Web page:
Giant larvaceans are zooplankton which resemble small tadpoles. These free-floating sea creatures are able to filter a range of plastic particles and discard them through their fecal matter in the form of sinking pellets.
Because microplastics are small enough for aquatic animals to ingest, they are a big threat to marine ecosystems. Research suggests that giant larvaceans and other filter feeders are invaluable in their ability to rapidly remove this type of pollution from the water and send it to the ocean floor. Giant larvaceans construct transparent structures known as “mucus houses” to live in, and filter ocean water particles from inside.
Kakani Katija is a bioengineer at the Monterey Bay Aquarium Research Institute and contributing author for the American Association For The Advancement of Science (AAAS). Katija and her colleagues set out to observe giant larvaceans in Monterey Bay, California, to get a closer look at microplastic ingestion. The scientists were particularly fascinated with the ingestion process of these plankton because their feeding filters exclude particles of the same size range as microplastics.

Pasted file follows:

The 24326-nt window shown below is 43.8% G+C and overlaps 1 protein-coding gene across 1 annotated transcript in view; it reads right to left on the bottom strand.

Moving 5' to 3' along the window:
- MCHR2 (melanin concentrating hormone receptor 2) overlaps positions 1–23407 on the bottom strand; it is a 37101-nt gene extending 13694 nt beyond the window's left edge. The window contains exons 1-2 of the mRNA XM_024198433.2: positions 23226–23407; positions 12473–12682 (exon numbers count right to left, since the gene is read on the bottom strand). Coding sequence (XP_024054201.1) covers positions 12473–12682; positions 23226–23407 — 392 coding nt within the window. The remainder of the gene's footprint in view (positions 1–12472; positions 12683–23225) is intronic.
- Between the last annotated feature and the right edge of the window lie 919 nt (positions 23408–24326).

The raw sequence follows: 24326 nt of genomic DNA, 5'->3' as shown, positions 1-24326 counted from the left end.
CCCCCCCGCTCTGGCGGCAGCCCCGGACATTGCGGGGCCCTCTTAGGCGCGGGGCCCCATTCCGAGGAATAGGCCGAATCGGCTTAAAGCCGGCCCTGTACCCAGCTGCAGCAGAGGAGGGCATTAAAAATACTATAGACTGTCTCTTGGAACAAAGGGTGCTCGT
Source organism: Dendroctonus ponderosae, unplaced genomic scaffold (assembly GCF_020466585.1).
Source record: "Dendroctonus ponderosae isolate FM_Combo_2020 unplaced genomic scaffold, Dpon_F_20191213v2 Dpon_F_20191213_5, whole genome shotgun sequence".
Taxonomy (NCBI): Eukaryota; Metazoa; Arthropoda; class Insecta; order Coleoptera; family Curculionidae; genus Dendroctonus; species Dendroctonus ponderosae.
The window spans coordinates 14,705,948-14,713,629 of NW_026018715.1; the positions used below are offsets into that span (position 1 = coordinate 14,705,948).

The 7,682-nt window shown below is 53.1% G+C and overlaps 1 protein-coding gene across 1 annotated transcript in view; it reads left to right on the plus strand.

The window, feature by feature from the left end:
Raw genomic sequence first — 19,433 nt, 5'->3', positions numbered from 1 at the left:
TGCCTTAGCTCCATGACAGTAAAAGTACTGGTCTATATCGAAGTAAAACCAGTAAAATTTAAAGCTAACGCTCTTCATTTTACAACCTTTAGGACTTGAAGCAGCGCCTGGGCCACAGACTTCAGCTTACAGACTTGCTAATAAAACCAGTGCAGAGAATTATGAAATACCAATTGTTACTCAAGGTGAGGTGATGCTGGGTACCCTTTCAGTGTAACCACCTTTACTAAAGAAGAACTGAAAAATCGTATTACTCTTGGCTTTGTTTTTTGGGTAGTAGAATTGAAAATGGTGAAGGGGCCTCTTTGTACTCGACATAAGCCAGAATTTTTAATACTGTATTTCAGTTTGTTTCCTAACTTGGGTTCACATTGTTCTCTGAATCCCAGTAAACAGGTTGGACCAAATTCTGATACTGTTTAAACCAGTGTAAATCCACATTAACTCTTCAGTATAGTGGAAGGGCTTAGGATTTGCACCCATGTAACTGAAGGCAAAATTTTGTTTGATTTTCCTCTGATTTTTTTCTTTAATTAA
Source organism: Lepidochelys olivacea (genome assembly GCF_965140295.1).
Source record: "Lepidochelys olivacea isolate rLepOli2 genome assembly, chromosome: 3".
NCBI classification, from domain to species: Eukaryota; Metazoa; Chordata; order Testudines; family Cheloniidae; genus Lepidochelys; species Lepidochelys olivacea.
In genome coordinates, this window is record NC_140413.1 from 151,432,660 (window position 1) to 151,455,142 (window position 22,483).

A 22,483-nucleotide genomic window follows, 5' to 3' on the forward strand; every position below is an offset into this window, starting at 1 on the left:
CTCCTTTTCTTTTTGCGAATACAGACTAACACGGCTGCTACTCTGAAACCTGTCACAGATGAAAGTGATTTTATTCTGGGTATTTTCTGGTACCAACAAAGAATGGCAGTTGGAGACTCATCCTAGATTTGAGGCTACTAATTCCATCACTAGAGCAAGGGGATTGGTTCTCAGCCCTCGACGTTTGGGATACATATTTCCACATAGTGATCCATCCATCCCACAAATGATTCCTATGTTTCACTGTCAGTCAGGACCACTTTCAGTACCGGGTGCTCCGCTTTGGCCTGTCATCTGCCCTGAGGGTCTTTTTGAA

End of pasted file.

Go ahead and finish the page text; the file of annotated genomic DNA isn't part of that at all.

Using a remotely operated vehicle to distribute microplastics into the ocean, the team investigated whether the giant larvaceans consumed the particles. Researchers discovered that the majority of the larvaceans did, in fact, ingest the microplastics. The tiny particles also stuck to the mucus houses, which sink to the seafloor when they are discarded.
The scientists pointed out that larvaceans are probably not consuming a large amount of plastic in the ocean due to the fact that microplastics float closer to the surface than larvaceans are usually found. According to the authors of the study, further research is needed in order to better understand the overall effects of microplastics on marine ecosystems.